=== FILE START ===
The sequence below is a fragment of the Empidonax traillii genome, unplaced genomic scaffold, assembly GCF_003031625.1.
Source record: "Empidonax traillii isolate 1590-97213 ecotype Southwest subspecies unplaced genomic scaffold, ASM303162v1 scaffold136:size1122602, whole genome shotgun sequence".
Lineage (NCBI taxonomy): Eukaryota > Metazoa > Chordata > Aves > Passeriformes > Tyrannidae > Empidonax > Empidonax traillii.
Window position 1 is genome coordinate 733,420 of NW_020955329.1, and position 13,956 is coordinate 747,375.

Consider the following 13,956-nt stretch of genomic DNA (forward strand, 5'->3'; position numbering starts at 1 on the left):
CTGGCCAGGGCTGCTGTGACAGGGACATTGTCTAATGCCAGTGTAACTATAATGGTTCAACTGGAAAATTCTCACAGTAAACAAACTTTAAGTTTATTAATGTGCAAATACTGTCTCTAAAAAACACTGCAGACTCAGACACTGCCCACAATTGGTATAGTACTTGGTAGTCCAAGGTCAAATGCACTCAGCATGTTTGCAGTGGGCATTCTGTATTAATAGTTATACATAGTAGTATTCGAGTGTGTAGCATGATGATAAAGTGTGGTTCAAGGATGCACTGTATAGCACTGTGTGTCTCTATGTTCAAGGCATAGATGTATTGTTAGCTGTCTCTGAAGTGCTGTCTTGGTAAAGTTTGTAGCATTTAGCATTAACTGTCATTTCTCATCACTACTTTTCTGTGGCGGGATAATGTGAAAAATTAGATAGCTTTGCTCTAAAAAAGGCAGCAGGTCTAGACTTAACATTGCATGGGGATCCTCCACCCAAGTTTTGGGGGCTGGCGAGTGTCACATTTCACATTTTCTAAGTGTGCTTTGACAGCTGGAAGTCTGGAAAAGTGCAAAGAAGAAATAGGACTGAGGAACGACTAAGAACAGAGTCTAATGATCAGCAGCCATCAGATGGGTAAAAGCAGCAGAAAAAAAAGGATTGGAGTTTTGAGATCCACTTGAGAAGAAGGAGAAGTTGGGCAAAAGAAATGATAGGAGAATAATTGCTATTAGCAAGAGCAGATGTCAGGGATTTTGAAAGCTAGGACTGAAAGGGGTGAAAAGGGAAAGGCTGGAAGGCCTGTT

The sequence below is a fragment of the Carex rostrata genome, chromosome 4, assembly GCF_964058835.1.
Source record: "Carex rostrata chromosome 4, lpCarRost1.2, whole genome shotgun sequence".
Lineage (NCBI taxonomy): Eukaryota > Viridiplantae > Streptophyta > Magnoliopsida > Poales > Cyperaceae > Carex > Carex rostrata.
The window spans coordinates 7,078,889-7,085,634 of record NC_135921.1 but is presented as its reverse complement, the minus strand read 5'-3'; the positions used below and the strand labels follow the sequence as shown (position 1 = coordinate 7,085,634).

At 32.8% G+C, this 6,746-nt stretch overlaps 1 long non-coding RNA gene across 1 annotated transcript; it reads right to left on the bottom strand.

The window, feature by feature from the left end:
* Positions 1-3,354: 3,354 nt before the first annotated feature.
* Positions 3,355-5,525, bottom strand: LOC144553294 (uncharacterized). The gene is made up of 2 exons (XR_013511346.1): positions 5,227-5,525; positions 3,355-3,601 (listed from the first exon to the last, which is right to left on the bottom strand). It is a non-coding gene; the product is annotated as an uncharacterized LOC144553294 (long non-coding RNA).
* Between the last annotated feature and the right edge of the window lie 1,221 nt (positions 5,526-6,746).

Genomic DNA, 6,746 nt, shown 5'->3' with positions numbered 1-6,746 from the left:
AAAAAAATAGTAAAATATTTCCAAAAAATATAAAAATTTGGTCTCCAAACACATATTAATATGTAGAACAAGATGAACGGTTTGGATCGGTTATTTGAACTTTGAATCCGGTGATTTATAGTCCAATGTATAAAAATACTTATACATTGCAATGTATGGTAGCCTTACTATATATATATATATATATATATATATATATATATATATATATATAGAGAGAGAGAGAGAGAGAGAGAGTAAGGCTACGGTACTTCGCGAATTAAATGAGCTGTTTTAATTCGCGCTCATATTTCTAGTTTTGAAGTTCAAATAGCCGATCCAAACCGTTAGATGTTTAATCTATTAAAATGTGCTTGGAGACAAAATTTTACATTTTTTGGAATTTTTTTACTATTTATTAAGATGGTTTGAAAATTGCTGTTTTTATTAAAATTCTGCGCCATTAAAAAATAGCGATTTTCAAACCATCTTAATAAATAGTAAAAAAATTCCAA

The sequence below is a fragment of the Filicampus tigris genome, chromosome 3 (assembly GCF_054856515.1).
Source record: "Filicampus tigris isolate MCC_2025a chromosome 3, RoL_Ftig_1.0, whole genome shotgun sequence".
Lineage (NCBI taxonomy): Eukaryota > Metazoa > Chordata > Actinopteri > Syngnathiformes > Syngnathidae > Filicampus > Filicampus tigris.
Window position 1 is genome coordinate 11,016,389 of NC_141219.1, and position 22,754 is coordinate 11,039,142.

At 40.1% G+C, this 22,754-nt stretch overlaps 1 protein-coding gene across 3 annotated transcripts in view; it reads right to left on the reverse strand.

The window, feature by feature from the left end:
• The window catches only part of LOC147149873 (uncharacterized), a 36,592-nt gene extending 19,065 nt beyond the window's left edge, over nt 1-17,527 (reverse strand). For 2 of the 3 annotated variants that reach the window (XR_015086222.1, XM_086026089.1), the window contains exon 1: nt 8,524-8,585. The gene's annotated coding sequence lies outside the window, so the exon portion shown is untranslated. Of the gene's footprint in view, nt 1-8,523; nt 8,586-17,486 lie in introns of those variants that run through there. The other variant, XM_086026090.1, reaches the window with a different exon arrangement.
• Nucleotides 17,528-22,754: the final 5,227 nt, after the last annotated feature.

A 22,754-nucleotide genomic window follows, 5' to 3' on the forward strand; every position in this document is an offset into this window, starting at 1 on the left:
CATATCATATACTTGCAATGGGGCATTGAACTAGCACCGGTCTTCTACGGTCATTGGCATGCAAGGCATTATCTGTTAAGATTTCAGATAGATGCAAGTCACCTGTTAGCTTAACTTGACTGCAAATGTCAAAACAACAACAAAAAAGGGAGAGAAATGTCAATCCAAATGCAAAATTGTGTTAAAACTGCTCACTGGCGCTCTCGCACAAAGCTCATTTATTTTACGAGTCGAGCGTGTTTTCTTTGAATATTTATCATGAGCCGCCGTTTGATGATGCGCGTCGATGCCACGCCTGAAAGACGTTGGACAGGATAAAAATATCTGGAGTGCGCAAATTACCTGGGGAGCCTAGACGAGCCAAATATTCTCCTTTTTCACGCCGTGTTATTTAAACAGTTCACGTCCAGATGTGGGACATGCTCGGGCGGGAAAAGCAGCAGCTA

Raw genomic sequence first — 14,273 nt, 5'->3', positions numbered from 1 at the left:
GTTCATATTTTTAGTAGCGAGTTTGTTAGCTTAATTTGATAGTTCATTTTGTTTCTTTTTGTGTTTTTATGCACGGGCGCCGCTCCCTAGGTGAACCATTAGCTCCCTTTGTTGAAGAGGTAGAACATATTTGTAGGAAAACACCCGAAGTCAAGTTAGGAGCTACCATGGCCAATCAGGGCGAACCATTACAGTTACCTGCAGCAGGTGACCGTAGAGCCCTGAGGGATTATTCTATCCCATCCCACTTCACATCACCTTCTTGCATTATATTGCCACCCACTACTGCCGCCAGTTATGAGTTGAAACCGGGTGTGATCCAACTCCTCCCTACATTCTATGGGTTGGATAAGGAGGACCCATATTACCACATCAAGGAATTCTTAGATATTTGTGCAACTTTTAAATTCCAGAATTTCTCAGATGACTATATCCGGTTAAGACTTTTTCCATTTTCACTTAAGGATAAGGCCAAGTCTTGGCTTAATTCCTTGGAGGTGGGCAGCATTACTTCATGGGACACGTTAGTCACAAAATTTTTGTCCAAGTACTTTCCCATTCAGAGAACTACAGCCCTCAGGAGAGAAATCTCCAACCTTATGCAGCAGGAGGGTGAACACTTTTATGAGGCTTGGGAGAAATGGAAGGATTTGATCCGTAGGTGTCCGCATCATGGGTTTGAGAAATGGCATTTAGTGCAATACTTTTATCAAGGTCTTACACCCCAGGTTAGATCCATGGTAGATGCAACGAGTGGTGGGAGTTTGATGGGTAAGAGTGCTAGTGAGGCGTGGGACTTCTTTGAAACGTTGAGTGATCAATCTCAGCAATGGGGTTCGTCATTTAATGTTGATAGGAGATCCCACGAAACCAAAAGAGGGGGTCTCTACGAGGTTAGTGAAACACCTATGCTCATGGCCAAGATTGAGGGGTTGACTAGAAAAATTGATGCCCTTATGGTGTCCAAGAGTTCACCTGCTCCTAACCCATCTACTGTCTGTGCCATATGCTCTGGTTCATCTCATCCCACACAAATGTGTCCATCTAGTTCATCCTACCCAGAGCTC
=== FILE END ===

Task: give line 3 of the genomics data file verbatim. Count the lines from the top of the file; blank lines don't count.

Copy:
Lineage (NCBI taxonomy): Eukaryota > Metazoa > Chordata > Aves > Passeriformes > Tyrannidae > Empidonax > Empidonax traillii.